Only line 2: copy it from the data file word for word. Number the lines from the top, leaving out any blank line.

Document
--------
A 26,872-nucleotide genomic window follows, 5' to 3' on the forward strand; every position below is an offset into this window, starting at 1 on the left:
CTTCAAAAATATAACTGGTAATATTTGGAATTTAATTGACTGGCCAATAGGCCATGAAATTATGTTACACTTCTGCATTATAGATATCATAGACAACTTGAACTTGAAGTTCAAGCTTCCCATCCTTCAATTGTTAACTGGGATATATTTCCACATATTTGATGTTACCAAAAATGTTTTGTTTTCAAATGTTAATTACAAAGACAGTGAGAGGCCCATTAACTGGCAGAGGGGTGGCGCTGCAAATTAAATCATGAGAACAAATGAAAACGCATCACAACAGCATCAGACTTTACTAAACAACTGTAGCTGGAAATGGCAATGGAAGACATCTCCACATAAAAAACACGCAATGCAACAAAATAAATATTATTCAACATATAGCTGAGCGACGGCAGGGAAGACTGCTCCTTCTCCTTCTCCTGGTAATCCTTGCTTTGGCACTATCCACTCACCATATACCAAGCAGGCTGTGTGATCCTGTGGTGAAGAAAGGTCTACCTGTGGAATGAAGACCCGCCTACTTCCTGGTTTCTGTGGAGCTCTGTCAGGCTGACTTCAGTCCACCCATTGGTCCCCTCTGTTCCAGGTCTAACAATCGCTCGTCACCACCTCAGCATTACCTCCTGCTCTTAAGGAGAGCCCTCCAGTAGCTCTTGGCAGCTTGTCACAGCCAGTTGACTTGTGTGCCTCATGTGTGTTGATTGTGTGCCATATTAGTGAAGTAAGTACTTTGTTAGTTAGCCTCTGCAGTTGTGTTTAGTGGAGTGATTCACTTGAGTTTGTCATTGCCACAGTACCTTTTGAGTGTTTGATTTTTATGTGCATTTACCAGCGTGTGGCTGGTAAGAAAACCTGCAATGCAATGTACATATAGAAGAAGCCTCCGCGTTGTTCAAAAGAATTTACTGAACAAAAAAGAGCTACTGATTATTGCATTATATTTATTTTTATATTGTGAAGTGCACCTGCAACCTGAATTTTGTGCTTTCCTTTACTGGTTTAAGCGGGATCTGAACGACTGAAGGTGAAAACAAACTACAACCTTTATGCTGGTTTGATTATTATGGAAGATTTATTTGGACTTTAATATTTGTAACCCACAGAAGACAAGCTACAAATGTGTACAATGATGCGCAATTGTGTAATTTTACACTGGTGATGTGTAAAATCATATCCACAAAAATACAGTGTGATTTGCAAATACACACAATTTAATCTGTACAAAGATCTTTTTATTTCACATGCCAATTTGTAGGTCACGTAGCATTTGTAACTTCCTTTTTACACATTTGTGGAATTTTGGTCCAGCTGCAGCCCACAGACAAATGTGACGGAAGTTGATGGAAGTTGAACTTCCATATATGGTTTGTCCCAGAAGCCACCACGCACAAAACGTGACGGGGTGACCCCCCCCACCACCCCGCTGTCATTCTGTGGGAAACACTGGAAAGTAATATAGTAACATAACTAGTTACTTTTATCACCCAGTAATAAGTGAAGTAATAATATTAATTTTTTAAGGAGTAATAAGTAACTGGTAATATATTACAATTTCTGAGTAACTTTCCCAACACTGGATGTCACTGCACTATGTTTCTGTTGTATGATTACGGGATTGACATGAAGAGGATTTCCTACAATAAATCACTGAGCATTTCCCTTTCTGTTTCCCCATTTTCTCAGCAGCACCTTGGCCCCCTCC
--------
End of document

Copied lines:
CTTCAAAAATATAACTGGTAATATTTGGAATTTAATTGACTGGCCAATAGGCCATGAAATTATGTTACACTTCTGCATTATAGATATCATAGACAACTTGAACTTGAAGTTCAAGCTTCCCATCCTTCAATTGTTAACTGGGATATATTTCCACATATTTGATGTTACCAAAAATGTTTTGTTTTCAAATGTTAATTACAAAGACAGTGAGAGGCCCATTAACTGGCAGAGGGGTGGCGCTGCAAATTAAATCATGAGAACAAATGAAAACGCATCACAACAGCATCAGACTTTACTAAACAACTGTAGCTGGAAATGGCAATGGAAGACATCTCCACATAAAAAACACGCAATGCAACAAAATAAATATTATTCAACATATAGCTGAGCGACGGCAGGGAAGACTGCTCCTTCTCCTTCTCCTGGTAATCCTTGCTTTGGCACTATCCACTCACCATATACCAAGCAGGCTGTGTGATCCTGTGGTGAAGAAAGGTCTACCTGTGGAATGAAGACCCGCCTACTTCCTGGTTTCTGTGGAGCTCTGTCAGGCTGACTTCAGTCCACCCATTGGTCCCCTCTGTTCCAGGTCTAACAATCGCTCGTCACCACCTCAGCATTACCTCCTGCTCTTAAGGAGAGCCCTCCAGTAGCTCTTGGCAGCTTGTCACAGCCAGTTGACTTGTGTGCCTCATGTGTGTTGATTGTGTGCCATATTAGTGAAGTAAGTACTTTGTTAGTTAGCCTCTGCAGTTGTGTTTAGTGGAGTGATTCACTTGAGTTTGTCATTGCCACAGTACCTTTTGAGTGTTTGATTTTTATGTGCATTTACCAGCGTGTGGCTGGTAAGAAAACCTGCAATGCAATGTACATATAGAAGAAGCCTCCGCGTTGTTCAAAAGAATTTACTGAACAAAAAAGAGCTACTGATTATTGCATTATATTTATTTTTATATTGTGAAGTGCACCTGCAACCTGAATTTTGTGCTTTCCTTTACTGGTTTAAGCGGGATCTGAACGACTGAAGGTGAAAACAAACTACAACCTTTATGCTGGTTTGATTATTATGGAAGATTTATTTGGACTTTAATATTTGTAACCCACAGAAGACAAGCTACAAATGTGTACAATGATGCGCAATTGTGTAATTTTACACTGGTGATGTGTAAAATCATATCCACAAAAATACAGTGTGATTTGCAAATACACACAATTTAATCTGTACAAAGATCTTTTTATTTCACATGCCAATTTGTAGGTCACGTAGCATTTGTAACTTCCTTTTTACACATTTGTGGAATTTTGGTCCAGCTGCAGCCCACAGACAAATGTGACGGAAGTTGATGGAAGTTGAACTTCCATATATGGTTTGTCCCAGAAGCCACCACGCACAAAACGTGACGGGGTGACCCCCCCCACCACCCCGCTGTCATTCTGTGGGAAACACTGGAAAGTAATATAGTAACATAACTAGTTACTTTTATCACCCAGTAATAAGTGAAGTAATAATATTAATTTTTTAAGGAGTAATAAGTAACTGGTAATATATTACAATTTCTGAGTAACTTTCCCAACACTGGATGTCACTGCACTATGTTTCTGTTGTATGATTACGGGATTGACATGAAGAGGATTTCCTACAATAAATCACTGAGCATTTCCCTTTCTGTTTCCCCATTTTCTCAGCAGCACCTTGGCCCCCTCC